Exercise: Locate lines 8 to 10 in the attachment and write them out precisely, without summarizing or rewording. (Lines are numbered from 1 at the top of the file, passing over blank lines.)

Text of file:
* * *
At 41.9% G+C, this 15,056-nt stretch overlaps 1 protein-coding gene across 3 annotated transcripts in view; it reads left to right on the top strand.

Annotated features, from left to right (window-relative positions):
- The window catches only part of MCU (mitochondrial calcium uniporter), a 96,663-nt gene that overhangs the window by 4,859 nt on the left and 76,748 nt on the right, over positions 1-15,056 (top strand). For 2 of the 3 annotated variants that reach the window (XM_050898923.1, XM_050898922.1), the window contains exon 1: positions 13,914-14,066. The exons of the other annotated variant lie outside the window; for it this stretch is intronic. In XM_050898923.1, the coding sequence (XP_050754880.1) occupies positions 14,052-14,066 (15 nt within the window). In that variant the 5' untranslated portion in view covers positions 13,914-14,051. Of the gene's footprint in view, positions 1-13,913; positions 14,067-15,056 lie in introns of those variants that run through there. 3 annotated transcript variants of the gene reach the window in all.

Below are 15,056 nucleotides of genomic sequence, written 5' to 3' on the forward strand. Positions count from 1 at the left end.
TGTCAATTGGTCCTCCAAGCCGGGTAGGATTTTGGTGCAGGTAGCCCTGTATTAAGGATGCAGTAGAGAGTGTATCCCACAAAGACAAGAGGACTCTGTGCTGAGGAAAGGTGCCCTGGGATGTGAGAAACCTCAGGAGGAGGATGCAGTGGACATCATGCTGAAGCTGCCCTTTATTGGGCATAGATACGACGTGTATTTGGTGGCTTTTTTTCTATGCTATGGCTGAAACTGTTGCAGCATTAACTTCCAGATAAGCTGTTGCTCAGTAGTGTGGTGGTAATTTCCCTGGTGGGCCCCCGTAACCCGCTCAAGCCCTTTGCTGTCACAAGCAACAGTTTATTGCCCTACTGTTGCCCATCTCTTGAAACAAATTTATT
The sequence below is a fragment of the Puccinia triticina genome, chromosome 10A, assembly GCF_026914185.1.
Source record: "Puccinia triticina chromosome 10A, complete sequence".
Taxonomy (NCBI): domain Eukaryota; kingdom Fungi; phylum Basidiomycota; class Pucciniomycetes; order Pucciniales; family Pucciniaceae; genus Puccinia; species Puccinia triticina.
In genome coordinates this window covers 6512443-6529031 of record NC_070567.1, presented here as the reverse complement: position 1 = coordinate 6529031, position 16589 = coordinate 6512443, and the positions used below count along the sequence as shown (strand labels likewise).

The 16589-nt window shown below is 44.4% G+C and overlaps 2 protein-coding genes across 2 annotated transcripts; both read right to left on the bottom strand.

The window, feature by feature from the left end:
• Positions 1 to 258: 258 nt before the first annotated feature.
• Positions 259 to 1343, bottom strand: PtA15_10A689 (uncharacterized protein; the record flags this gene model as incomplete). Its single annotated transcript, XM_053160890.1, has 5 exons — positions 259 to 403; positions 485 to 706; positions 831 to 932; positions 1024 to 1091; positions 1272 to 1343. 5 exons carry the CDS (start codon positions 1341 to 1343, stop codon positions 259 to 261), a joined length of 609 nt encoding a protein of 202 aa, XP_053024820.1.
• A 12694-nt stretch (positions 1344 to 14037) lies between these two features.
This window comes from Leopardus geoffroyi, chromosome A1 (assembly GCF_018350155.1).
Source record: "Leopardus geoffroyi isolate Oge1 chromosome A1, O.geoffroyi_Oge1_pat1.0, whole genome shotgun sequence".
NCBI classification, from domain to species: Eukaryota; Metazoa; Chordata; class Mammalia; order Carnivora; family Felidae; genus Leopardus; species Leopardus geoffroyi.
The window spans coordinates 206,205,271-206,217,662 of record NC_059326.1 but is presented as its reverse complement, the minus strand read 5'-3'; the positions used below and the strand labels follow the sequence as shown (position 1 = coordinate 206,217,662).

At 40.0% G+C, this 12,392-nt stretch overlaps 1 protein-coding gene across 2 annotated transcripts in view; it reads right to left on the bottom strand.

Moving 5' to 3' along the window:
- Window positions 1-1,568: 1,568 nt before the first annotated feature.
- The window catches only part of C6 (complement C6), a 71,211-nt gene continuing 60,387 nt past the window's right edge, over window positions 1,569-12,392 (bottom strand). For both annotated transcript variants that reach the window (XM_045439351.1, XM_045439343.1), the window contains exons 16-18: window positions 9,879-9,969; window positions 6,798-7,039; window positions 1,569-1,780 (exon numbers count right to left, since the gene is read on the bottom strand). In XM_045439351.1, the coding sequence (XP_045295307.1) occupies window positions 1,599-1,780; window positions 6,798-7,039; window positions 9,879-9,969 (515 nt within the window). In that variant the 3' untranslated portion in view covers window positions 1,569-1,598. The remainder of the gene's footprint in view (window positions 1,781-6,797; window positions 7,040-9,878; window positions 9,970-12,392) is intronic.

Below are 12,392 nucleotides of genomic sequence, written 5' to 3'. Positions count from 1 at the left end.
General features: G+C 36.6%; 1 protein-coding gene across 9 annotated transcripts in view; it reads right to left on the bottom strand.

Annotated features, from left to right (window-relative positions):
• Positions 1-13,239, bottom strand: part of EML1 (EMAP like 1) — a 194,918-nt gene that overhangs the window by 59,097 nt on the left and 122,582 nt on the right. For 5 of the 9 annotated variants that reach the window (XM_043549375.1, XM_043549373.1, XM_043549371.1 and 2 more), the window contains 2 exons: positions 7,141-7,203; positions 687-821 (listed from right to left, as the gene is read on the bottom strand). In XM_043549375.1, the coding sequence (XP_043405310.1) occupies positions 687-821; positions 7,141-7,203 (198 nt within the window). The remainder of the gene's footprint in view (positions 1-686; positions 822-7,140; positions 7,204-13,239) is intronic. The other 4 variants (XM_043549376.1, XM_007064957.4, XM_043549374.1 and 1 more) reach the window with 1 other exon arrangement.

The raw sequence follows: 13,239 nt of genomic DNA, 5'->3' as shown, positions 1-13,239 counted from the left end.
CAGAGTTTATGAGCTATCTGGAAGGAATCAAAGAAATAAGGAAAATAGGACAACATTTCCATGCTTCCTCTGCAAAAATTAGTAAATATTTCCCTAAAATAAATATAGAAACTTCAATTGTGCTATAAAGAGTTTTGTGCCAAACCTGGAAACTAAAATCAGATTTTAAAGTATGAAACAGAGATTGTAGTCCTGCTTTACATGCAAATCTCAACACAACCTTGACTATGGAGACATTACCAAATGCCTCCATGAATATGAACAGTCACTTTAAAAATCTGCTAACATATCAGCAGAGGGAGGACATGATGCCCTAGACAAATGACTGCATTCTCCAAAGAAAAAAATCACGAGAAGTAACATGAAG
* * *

Taxonomy (NCBI): domain Eukaryota; kingdom Fungi; phylum Basidiomycota; class Pucciniomycetes; order Pucciniales; family Pucciniaceae; genus Puccinia; species Puccinia triticina.
In genome coordinates this window covers 6512443-6529031 of record NC_070567.1, presented here as the reverse complement: position 1 = coordinate 6529031, position 16589 = coordinate 6512443, and the positions used below count along the sequence as shown (strand labels likewise).

The 16589-nt window shown below is 44.4% G+C and overlaps 2 protein-coding genes across 2 annotated transcripts; both read right to left on the bottom strand.